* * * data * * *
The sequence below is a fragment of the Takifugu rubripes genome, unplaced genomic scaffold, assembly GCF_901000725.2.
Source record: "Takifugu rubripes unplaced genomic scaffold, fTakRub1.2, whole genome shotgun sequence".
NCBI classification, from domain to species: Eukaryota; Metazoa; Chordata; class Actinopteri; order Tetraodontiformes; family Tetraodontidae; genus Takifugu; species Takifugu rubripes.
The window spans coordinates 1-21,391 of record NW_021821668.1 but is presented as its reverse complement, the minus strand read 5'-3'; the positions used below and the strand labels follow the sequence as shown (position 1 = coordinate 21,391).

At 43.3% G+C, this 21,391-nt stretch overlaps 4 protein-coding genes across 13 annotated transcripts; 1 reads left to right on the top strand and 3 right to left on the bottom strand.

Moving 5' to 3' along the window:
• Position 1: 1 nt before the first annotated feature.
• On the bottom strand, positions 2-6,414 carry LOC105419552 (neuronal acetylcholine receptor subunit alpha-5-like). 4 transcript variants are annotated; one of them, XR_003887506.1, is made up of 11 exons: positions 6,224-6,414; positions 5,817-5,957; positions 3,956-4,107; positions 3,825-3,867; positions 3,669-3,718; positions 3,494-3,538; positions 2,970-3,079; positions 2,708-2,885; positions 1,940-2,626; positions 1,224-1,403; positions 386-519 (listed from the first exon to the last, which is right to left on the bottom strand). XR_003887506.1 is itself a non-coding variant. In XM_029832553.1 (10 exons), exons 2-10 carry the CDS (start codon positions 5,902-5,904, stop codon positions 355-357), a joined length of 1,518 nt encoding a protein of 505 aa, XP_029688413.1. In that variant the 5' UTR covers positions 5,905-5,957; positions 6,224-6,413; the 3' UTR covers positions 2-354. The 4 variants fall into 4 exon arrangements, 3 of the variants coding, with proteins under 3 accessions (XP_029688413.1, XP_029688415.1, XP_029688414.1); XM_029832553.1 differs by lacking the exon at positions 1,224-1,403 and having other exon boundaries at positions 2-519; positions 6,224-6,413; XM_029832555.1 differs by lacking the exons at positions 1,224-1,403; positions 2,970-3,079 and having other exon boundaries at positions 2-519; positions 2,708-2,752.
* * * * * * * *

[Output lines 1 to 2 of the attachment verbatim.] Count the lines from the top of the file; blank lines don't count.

The sequence below is a fragment of the Takifugu rubripes genome, unplaced genomic scaffold, assembly GCF_901000725.2.
Source record: "Takifugu rubripes unplaced genomic scaffold, fTakRub1.2, whole genome shotgun sequence".